In Uganda, in 1886, St. Charles Lwanga and companions. The unstable young king, Mwanga was angered when Christian pages in his court would not yield to his sexual advances. Most of them were burned to death, and they prayed as they died. After Mwanga’s death, Christianity advanced rapidly in his territory.
In 545, at Tours, St. Clothilde. A Burgundian Christian, she married Clovis, king of the Franks, about 492. Four years later he was baptized at Rheims. After his death in 511, Clothilde tried to keep peace among her unruly relatives. She eventually retired to Tours, where she devoted herself to prayer and almsgiving.
About 518, at Glendalough, St. Kevin. He was educated by monks and ordained a priest. He became a hermit at the upper lake at Glendalough and established a monastery for those who gathered around him. Many stories are told about his fondness for animals.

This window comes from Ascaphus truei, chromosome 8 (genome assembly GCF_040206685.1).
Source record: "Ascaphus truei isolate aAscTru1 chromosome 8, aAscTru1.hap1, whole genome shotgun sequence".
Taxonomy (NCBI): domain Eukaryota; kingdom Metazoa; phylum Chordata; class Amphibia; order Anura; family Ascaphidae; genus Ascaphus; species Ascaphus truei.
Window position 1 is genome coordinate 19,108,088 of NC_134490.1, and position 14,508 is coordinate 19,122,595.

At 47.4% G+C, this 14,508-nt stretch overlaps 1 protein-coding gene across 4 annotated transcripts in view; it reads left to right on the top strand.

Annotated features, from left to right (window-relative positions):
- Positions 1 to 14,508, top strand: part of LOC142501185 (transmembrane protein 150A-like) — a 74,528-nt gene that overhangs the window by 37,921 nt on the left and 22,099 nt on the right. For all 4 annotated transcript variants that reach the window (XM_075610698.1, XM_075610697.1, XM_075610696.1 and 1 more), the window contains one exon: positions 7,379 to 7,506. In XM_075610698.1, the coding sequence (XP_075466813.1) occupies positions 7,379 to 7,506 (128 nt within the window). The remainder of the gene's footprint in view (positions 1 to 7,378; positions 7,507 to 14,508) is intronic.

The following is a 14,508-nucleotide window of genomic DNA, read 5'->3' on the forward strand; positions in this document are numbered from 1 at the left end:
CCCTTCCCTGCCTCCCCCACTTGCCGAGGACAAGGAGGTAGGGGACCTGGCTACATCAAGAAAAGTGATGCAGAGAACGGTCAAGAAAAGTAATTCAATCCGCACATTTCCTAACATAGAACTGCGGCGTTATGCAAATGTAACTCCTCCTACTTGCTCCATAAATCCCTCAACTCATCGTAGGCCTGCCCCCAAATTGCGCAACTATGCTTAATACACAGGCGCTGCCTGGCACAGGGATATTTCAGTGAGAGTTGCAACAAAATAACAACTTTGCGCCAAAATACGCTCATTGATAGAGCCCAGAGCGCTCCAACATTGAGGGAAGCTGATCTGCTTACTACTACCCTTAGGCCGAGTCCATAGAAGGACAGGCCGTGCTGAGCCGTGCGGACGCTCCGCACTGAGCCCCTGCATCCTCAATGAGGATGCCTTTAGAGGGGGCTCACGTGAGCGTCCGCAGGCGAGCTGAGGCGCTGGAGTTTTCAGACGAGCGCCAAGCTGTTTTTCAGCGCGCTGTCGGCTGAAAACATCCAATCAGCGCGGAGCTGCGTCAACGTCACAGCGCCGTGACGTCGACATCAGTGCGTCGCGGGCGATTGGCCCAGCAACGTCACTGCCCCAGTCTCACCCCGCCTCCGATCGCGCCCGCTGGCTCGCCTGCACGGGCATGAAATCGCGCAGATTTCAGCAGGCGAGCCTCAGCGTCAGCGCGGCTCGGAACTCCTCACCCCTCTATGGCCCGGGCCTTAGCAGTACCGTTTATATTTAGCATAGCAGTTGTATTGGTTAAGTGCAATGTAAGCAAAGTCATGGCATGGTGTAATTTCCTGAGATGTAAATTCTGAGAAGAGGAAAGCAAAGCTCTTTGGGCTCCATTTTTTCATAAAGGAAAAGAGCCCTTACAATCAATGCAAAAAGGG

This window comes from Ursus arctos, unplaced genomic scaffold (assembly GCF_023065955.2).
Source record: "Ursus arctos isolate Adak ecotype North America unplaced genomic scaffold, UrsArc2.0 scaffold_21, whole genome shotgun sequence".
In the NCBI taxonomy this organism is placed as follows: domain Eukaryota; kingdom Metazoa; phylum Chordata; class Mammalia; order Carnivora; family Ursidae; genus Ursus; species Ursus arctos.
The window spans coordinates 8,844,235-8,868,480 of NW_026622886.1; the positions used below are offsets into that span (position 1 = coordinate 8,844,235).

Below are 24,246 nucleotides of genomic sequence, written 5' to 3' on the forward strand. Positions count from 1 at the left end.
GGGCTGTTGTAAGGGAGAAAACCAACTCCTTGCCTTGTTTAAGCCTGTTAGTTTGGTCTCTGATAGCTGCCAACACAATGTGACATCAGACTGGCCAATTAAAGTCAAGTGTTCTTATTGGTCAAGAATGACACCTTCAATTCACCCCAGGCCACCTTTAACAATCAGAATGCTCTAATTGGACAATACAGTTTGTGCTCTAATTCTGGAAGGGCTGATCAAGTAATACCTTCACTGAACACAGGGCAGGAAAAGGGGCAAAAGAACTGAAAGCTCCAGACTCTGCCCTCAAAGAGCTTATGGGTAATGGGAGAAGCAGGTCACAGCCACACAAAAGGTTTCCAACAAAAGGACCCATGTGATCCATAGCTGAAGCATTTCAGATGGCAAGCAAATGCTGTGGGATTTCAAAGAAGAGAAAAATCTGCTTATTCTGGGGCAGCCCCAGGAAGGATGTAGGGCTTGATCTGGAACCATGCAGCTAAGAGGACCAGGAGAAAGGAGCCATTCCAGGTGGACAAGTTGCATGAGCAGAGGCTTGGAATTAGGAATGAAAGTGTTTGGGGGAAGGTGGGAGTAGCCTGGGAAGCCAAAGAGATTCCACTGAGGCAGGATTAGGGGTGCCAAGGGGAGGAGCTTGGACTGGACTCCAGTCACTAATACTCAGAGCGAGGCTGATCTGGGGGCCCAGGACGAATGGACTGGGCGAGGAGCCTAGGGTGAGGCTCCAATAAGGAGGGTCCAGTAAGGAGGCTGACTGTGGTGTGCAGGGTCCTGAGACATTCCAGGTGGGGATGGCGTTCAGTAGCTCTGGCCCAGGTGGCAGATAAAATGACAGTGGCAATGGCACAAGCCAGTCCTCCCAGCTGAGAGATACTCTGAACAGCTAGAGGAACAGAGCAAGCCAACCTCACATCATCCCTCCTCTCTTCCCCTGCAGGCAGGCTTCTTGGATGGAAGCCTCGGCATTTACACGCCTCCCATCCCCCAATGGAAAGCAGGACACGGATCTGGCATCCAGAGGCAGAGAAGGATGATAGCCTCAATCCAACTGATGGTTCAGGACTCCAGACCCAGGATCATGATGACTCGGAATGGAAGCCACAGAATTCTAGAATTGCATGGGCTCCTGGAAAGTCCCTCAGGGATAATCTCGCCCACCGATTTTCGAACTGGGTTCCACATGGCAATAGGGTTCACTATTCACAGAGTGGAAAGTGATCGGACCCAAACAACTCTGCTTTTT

In 1963, Blessed John XXIII, pope. He was born of a poor family in the Piedmont, attended a seminary, and earned a doctorate in theology in Rome. He worked as secretary to Bishop Giacomo Radini-Tadeschi of Bergamo, taught in the diocesan seminary, edited the diocesan newspaper, and began a lifelong project of editing the visitation documents of St. Charles Borromeo. He was conscripted and served terms of military service both before and after his ordination. In 1925 he was sent as apostolic visitor to Bulgaria, where he spent ten frustrating years. Then he was sent as apostolic delegate to Greece and Turkey. There he set up a network to help people escape from the Nazis. Next he served as papal nuncio to France. In 1953 he was made cardinal and patriarch of Venice. In 1958 he was elected pope, and set himself to opening the church to dialogue with contemporary society’s needs, achievements and aspirations, so that the church could bring Christ to the world. To that end he called the Second Vatican Council. He also wrote several important social encyclicals. He died in 1963, after the council was well under way.
Our daily martyrology was written by Fr. Hugh Feiss, OSB. Copyright © 2008 by the Monastery of the Ascension, Jerome, ID 83338.